Especially important for Bridgman's thinking was Albert Einstein's special theory of relativity. Bridgman credited an unexpected teaching assignment in 1914 for his first real encounter with special relativity, which gave him considerable distress as he tried to clarify the confusing conceptual situation surrounding the theory (Bridgman in Frank 1956, 76). At the heart of special relativity was Einstein's recognition that judging the simultaneity of two events separated in space required a different operation from that required for judging the simultaneity of two events happening at the same place. Fixing the latter operation was not sufficient to fix the former, so a further convention was necessary, which Einstein supplied in the form of his operation of sending light beams from each of the events in question to the midpoint between their locations, to see if they arrive there at the same time. How superior this way of thinking was, compared to Isaac Newton's declaration that he would “not define Time, Space, Place or Motion, as being well known to all” (quoted in Bridgman 1927, 4)! Bridgman felt that all physicists, including himself, had been guilty of unthinking extensions of concepts, especially on the theoretical side of physics.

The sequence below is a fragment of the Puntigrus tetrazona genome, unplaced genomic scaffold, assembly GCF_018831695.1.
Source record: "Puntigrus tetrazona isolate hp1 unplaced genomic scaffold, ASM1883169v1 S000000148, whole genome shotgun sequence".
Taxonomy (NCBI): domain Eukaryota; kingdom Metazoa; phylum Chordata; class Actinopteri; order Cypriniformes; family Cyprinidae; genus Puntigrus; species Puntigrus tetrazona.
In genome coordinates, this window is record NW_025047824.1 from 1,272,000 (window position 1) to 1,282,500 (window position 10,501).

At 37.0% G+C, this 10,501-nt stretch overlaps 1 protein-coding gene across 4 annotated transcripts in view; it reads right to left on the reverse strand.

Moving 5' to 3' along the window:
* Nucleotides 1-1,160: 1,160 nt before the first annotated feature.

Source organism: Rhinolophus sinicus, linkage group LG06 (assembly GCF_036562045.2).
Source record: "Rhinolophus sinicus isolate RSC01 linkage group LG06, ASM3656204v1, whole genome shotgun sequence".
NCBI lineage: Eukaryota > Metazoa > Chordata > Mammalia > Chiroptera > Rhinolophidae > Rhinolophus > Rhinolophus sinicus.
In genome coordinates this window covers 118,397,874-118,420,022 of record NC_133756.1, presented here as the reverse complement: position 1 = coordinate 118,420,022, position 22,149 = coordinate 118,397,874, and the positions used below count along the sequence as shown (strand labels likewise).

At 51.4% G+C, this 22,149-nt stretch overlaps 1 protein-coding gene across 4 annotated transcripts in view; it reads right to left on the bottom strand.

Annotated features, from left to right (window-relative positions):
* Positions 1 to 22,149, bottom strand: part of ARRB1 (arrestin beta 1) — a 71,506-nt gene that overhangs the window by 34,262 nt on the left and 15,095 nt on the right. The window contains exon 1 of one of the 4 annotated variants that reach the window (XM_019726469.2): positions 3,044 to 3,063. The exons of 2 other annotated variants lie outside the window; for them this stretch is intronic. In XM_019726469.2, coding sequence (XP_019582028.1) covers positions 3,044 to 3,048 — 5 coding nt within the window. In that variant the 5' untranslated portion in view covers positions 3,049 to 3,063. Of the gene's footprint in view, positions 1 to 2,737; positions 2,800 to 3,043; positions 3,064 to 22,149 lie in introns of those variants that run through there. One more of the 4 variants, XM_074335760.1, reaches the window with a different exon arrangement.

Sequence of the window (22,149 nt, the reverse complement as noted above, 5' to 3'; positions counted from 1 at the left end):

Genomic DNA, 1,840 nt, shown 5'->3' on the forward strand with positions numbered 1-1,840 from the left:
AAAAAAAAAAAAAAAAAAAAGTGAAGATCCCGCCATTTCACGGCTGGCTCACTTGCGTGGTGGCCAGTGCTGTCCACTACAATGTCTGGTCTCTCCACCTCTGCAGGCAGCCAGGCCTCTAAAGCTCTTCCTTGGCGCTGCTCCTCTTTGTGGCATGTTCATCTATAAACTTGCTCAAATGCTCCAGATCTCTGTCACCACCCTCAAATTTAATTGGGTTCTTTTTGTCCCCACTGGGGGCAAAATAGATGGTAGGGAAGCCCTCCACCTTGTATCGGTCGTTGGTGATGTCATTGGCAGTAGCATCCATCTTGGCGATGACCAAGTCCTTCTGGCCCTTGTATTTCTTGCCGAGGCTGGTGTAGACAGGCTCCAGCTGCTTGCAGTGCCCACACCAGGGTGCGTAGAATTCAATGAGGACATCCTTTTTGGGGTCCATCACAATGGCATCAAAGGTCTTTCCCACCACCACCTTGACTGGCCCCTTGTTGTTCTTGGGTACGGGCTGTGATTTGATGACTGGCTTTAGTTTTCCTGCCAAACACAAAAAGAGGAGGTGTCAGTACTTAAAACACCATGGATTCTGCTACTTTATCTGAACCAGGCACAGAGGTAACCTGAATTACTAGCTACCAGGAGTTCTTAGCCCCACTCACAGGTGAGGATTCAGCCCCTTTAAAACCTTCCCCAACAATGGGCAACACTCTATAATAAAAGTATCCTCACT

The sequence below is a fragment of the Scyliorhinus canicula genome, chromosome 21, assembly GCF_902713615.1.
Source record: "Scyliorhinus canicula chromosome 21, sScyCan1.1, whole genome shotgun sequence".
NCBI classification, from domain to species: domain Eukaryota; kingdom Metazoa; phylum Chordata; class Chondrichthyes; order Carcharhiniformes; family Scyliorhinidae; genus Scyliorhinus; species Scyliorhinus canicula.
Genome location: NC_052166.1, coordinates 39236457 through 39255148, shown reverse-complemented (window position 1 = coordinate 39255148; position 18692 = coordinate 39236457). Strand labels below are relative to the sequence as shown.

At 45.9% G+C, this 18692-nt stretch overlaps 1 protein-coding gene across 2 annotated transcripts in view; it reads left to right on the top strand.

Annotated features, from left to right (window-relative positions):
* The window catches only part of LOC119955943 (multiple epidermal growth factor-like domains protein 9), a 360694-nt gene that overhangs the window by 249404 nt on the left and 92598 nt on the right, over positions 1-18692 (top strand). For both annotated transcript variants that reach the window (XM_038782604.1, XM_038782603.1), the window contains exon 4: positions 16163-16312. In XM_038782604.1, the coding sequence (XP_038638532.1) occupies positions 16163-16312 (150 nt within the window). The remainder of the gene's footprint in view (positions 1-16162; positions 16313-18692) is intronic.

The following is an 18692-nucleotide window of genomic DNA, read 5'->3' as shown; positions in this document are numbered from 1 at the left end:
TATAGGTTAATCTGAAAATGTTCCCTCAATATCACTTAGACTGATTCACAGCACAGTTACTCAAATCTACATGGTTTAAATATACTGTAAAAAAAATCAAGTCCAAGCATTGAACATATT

Bridgman's sentiment arising out of these reflections, however, was not the familiar one of happy celebration of Einstein's genius. He rather regretted the sorry state of physics which had necessitated Einstein's revolution. Einstein showed what dangerous traps we could fall into by stepping into new domains with old concepts in an unreflective way. Anyone thinking in operational terms would have recognized from the start that the meaning of “distant simultaneity” was not fixed unless an operation for judging it was specified (Bridgman 1927, 10–16). In Bridgman's view, Einstein's revolution would never have been necessary, if classical physicists had paid operational attention to what they were doing. He thought that any future toppling of unsound structures would become unnecessary if the operational way of thinking could quietly prevent such unsound structures in the first place. Operational awareness was required if physics was not to be caught off-guard again as it had been in 1905: “We must remain aware of these joints in our conceptual structure if we hope to render unnecessary the services of the unborn Einsteins” (Bridgman 1927, 24).